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Need a Co-Signer or a Guarantor? Know the Difference!

3 December 2011

As Toronto mortgage brokers, it’s something we see quite often. A person wants to apply for a mortgage, but they know they won’t qualify on their own (or they just found out that they won’t.) Panic-stricken, they start reaching for any option available. Can they get a co-signer? A guarantor? Who can they ask? Whoa, hold on a second!

A co-signer and a guarantor are two very different things, and it’s important that you understand them both. So that when the time comes to ask, you’ll know what you’re asking of the person.

Loan Co-signer

Both a co-signer and a guarantor can help otherwise ineligible individuals qualify for a mortgage. But, the responsibilities and the rights that the two have can be quite different. A co-signer, in essence, co-owns the home with the individual living in it and paying the mortgage. A co-signer must sign all of the mortgage documents and their name will appear on the title of the property.

Because legally they own the property just as much as the individual paying the mortgage, they will still be held accountable for ensuring that the payments are made. While it’s generally understood that the co-signer will not actually be making the payments, it must be understood by all parties that they will be required to do so should the original applicant default on the mortgage.

A co-signer is usually used when the original applicant has major problems getting a mortgage on their own due to income issues. A co-signer is used when the original applicant has no ability to qualify on their own merits. An applicant may be able to make the mortgage payments easily, but with unverifiable income such as service tips, or self-employment income. In these cases, a co-signer may be needed to bridge the income gap.

Loan Guarantor

A guarantor on the other hand, has much of the same responsibilities but not many of the same rights. A guarantor does just that – they guarantee that the mortgage payments will be made, even if the applicants defaults. Unlike a co-signer, a guarantor steps in when the original applicant is on the verge of qualifying, but simply needs a small boost to satisfy the lending criteria.

Guarantors generally need to be in better financial standing than co-signers, but their name does not appear on the title of the home. This means that while they will be responsible for covering the cost of the payments, they will not actually own the home, even if the original applicant defaults.

A mortgage guarantor is generally needed when the original applicant qualifies income-wise for a mortgage, but they might have problems with credit that are keeping them from qualifying on their own. Often when a young person is looking to buy their first home and they don’t yet have any credit, a loan guarantor will step in and guarantee to cover the loan. Another situation when a mortgage guarantor might be a good solution is when a married couple wants to apply for a second mortgage loan. If the mortgage is under one spouse’s name but they have run into credit problems since obtaining their first mortgage, the other spouse can simply act as a guarantor.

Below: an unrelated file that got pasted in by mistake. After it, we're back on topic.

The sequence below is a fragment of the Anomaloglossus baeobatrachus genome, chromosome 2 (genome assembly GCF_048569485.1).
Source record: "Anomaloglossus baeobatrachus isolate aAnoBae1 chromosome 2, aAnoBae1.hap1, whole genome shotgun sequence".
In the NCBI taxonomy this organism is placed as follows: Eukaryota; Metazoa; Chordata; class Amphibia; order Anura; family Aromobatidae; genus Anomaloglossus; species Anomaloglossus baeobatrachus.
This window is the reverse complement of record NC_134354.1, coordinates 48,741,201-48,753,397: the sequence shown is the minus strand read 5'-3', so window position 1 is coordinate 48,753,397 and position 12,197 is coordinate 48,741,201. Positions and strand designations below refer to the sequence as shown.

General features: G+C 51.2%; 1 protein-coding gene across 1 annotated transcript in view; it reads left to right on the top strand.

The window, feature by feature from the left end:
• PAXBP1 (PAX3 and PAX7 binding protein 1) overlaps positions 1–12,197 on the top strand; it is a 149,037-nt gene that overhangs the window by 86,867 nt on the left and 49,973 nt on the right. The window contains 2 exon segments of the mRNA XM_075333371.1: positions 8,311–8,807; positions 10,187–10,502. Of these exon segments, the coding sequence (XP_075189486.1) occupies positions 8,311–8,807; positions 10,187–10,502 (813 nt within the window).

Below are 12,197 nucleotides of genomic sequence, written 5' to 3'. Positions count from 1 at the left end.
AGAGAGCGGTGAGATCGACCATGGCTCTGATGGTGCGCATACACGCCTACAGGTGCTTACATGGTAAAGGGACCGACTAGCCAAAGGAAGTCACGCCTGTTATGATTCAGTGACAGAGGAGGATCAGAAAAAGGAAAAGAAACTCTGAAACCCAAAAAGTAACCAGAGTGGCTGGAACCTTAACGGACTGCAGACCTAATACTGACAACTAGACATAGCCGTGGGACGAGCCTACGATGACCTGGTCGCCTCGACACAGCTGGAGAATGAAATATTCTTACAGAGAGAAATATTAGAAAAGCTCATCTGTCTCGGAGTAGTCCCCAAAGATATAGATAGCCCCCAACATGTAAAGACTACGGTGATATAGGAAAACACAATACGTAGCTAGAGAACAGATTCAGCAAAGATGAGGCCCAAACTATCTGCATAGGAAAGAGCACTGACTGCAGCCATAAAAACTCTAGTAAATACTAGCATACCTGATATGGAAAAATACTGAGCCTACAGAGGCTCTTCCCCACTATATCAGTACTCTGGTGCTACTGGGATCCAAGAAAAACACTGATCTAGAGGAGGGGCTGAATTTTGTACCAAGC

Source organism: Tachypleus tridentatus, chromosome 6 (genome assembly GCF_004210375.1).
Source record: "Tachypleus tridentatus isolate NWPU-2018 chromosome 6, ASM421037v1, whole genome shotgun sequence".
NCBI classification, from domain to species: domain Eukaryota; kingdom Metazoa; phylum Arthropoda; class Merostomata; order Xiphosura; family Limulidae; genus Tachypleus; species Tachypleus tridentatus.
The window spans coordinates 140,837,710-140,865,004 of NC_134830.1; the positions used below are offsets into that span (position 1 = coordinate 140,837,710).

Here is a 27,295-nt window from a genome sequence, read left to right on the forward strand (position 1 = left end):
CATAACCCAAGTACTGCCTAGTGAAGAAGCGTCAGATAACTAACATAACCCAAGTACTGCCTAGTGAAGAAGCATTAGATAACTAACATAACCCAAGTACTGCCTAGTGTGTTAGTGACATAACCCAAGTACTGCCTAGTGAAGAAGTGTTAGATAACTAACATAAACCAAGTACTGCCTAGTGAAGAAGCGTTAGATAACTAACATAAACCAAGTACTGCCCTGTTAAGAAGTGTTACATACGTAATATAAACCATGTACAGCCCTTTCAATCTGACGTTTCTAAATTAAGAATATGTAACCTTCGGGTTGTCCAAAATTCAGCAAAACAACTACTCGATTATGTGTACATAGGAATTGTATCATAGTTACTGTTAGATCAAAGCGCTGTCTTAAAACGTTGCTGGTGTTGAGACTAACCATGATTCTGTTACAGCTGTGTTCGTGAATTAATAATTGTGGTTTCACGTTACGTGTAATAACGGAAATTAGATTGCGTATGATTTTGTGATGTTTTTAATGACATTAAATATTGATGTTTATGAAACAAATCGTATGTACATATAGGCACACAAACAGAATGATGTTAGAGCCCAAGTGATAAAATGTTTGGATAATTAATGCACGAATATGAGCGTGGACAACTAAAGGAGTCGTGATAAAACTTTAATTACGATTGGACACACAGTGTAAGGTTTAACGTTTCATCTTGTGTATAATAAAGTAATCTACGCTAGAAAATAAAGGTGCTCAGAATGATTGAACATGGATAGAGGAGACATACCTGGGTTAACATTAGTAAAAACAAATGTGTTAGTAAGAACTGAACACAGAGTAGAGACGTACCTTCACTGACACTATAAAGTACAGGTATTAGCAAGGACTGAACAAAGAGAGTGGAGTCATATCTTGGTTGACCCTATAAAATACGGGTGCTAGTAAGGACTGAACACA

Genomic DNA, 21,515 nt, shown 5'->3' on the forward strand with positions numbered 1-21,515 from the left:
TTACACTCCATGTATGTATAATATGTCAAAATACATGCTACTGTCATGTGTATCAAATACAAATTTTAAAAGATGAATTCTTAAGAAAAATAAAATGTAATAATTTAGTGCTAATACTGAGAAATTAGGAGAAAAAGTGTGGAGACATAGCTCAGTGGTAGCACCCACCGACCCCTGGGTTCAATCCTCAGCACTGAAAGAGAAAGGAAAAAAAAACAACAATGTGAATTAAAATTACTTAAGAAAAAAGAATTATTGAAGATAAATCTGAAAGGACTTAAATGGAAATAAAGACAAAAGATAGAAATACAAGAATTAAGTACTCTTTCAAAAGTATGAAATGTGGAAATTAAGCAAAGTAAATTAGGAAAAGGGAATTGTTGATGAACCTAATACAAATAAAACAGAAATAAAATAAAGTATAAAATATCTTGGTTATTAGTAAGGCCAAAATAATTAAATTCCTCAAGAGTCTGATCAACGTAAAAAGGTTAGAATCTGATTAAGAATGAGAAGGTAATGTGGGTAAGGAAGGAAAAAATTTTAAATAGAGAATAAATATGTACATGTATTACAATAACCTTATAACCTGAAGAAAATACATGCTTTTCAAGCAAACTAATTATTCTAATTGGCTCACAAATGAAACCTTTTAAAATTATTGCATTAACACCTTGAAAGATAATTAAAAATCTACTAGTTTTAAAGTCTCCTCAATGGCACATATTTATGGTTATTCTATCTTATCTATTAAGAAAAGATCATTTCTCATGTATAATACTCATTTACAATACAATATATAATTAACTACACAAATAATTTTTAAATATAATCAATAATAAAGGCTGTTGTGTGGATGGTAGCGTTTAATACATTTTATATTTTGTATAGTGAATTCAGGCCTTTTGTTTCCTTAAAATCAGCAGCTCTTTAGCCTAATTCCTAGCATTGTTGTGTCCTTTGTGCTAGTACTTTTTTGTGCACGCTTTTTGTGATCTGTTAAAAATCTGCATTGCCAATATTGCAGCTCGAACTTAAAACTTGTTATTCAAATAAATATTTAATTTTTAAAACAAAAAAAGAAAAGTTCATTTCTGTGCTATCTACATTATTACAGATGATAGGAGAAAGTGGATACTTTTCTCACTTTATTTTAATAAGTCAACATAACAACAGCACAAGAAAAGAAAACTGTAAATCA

Cosigner and guarantor risk

Both guarantors and co-signers afford a mortgage applicant important benefits. When an applicant attempts to get a loan with a co-signer or guarantor, that person may qualify for a better interest rate than they may have been able to secure on their own. This is especially important for first-time homebuyers or those who haven’t yet built their credit.

On the other hand, guarantors and co-signers assume some risk that can leave them responsible for a significant amount of debt. A lender can pursue a co-signer for outstanding payments that the primary signer on the mortgage has failed to meet. The co-signer is responsible for 100 percent of the loan amount, which means a lender can collect the full payment amount from the co-signer immediately.

Guarantors have a similar responsibility for loans, but they only become liable for the loan once a lender has tried and failed to collect from the primary borrower through all reasonable means of recourse. Whereas a co-signer is fully on loan and title, which appears on their credit history, this is not the case for a mortgage guarantor.

There are only a few circumstances in which a lender may consider releasing you from your responsibility as a co-signer or mortgage guarantor. However, it’s more likely that the primary borrower will have to refinance or apply for a mortgage all over again for this to happen. Once the original applicant qualifies under their own merit, a guarantor or co-signer can then be removed. An advantage therefore of a guarantor is that they are not on title, so there is less paperwork associated with this transition.

As you can tell, signing a mortgage as a guarantor or co-signer is not a decision you should take lightly. It is challenging to have your name removed from a mortgage.

Should you run into issues when figuring out which solution is right for you, it’s important to discuss with a mortgage professional who can explain the benefits and drawbacks of all financing options.

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